EXAMPLE 5 Density grams/cm 0.175 Tensile Strength kg/cm 7.5 Elongation l4 Flexural Strength kg/cm" 13 Flexural Modulus kg/cm 600 Compressive Strength 81.5 Ball Indentation (kg) 29 Air Permeability Constant 235x10 The block samples of Examples 4 and 5 have a low density of 0.365 and 0.175 grams/cm, respectively, and yet they are stiff, strong to resist compression and indentation and as such they are suitable for usein coristruction as insulating materials for sound or heat.

EXAMPLE 6 A mixture of equal amounts of three polymers was dissolved in 1,4-dichlorobenzene to produce a 26.5 percent solution. The polymers were:

1. a thermoplastic homopolymer of vinyl chloride (PVC) 2. a thermoplastic graft polymer of acrylonitrile, butadiene and styrene (ABS) Sheet A B Pressure during freezing (atmospheres) 700 70 Density (grams/cm) 0.619 0.580 Tensile Strength (kg/cm) 103 60 Elongation 80 70 Permeability Constant 4.9Xl l.5 10" This example shows that an air permeable composition can be prepared with adequate tensile srength without the use of reinforcing material.

What is claimed is: 1. A process for the production of a porous polymeric material comprising preparing a solution from at least one non-flowable organic polymeric resin selected from the group consisting of thermoplastic polymers having a second order transition point of more than about C and consisting of polystyrene, butadiene styrene copolymers, isoprene-acrylonitrile copolymers, vinyl chloride polymers, styrene-acrylonitrile copolymers, styrene-acrylonitrile-butadiene terpolymers, block copolymers of vinylidene aromatic hydrocarbons with conjugated diolefins of the ABA type where A is a polymeric block having a second order transition point of more than about -25 C and B is a polymeric block of conjugated diolefin and mixtures thereof, and high molecular weightamorphous polymers of low second order transition point and essentially free of cold flow selected from polybutadiene and butadiene copolymers and isoprene copolymers with minor amounts of styrene or acrylonitrile, and an organic solvent capable of freezing to a crystalline state and selected from Y 14 the group consisting of hydrocarbons consisting of henzene, toluene, cyclohexane and octane and halogenated hydrocarbons consisting of perchloroethylene, dichlorobenzene and carbon tetrachloride, freezing said solution and subjecting it to a compacting force during the freezing, whereby a compacted solidified polymeric material is formed, said solidified polymeric material having homogeneously dispersed therein solvent crystals, and removing by sublimation substantially all of said solvent.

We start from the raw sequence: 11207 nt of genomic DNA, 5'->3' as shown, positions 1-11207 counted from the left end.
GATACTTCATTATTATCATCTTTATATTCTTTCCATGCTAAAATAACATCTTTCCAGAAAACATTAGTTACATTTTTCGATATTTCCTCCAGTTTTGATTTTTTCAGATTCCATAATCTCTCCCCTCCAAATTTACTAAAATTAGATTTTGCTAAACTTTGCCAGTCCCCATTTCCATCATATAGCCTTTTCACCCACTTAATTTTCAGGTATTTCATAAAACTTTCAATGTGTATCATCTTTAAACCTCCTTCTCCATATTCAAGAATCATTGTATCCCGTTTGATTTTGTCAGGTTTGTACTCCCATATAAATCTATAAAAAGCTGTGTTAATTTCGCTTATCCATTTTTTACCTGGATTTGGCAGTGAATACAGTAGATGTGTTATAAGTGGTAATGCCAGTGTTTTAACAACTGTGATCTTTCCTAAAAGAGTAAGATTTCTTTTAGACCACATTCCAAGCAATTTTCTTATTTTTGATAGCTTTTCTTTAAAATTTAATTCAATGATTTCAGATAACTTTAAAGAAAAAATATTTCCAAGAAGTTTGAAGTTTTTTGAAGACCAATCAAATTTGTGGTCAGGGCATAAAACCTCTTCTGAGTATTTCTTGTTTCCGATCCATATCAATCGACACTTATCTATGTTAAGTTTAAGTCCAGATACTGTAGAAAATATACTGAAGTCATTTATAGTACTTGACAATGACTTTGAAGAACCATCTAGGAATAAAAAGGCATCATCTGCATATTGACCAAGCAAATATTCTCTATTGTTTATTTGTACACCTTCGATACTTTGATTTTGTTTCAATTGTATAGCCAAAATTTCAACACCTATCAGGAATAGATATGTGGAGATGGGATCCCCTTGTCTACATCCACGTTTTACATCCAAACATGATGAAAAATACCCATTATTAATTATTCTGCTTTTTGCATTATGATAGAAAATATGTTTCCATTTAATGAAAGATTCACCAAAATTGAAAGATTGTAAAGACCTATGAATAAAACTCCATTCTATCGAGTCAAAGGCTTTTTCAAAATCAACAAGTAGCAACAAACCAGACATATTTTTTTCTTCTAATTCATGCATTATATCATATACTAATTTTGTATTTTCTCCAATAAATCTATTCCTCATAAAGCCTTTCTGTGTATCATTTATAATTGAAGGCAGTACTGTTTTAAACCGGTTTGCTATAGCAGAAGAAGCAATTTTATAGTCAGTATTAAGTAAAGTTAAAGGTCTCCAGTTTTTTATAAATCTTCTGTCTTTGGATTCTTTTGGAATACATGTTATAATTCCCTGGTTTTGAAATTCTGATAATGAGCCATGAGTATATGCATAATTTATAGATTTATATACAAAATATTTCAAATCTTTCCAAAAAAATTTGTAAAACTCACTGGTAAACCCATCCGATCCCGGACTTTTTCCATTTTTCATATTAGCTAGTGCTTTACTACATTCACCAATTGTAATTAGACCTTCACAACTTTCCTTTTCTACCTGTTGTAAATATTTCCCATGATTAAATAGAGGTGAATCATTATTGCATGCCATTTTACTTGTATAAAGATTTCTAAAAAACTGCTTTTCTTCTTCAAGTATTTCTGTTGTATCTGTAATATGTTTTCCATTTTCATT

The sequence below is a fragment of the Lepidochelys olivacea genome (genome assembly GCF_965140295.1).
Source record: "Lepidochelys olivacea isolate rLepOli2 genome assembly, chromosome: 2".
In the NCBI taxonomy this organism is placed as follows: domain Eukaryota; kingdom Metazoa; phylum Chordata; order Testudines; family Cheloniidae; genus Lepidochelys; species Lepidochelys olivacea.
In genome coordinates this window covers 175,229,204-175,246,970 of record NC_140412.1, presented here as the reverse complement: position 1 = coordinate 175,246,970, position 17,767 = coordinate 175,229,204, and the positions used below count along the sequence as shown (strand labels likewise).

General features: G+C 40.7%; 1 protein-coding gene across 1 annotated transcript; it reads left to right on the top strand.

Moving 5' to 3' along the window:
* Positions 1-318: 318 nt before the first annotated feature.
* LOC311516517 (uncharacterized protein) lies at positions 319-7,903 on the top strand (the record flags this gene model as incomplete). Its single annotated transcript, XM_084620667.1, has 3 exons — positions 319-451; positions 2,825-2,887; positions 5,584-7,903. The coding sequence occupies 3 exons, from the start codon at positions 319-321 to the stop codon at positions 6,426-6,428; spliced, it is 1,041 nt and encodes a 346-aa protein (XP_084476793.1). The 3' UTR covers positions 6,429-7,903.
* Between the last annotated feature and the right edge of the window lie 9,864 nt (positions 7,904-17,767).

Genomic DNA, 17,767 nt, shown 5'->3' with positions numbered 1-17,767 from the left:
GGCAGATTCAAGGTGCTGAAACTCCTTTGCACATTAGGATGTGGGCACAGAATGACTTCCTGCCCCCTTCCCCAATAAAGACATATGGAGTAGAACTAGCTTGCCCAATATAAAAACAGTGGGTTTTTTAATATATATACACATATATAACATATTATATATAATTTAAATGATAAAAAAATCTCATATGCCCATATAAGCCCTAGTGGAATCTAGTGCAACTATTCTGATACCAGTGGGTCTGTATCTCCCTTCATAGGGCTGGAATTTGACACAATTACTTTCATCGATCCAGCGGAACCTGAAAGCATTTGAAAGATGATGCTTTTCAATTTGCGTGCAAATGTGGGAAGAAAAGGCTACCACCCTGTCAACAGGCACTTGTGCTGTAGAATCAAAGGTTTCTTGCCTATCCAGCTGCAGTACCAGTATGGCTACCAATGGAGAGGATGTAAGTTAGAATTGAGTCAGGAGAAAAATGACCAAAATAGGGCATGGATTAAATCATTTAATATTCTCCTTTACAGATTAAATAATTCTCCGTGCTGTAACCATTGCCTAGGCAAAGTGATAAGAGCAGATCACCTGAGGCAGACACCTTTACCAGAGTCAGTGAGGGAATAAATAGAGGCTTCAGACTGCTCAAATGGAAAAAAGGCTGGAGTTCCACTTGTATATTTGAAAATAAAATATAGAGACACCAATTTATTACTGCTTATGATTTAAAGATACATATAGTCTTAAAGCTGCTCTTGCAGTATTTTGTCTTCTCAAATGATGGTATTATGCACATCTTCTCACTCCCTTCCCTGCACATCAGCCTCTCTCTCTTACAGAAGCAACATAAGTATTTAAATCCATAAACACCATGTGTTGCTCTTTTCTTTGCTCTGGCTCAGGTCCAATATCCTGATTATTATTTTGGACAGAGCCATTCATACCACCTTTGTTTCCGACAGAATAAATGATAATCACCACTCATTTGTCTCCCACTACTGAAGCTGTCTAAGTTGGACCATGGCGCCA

2. The process according to claim 1 in which the compacted polymeric material comprises from about 0.5 to about percent by weight of said polymeric resin and from about 20 to about 99.5 percent by weight of a solvent for said material.

3. The process according to claim 1 in which said solution during freezing is cooled to a temperature at least 10 C belowthe freezing temperature of said organic solvent.

4. The process according to claim 1 in which the compacted polymeric material comprising about 20-60 percent by weight of said polymeric resin having a second order transition temperature of not less than about 10 C and about 80-40 percent of said organic solvent for said resin is formed into a sheet and is subjected to a temperature and pressure below the triple point of said solvent whereby the solvent crystals sublime and a porous sheet is produced having pores of less than 500 microns in width.

5. The process according to claim 4 in which the sheet of compacted polymeric material has added thereto before freezing containing; a fibrous reinforcement in order to form a reinforced porous polymeric sheet.

6. The process according to claim 1 in which the organic solvent is selected from the group consisting of benzene, cyclohexane, l-4-dichlorobenzene.

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U.S. Classification264/28, 264/49, 264/DIG.500, 264/101, 264/331.13, 428/304.4, 264/45.3, 521/180, 264/DIG.130, 521/147, 521/139, 521/150, 264/DIG.170, 521/61
International ClassificationB29C37/00, C08J9/26
Cooperative ClassificationB29K2105/04, B29C2071/0036, B29C2791/006, Y10S264/17, Y10S264/13, Y10S264/05, B29C37/0092, C08J9/26
European ClassificationC08J9/26, B29C37/00P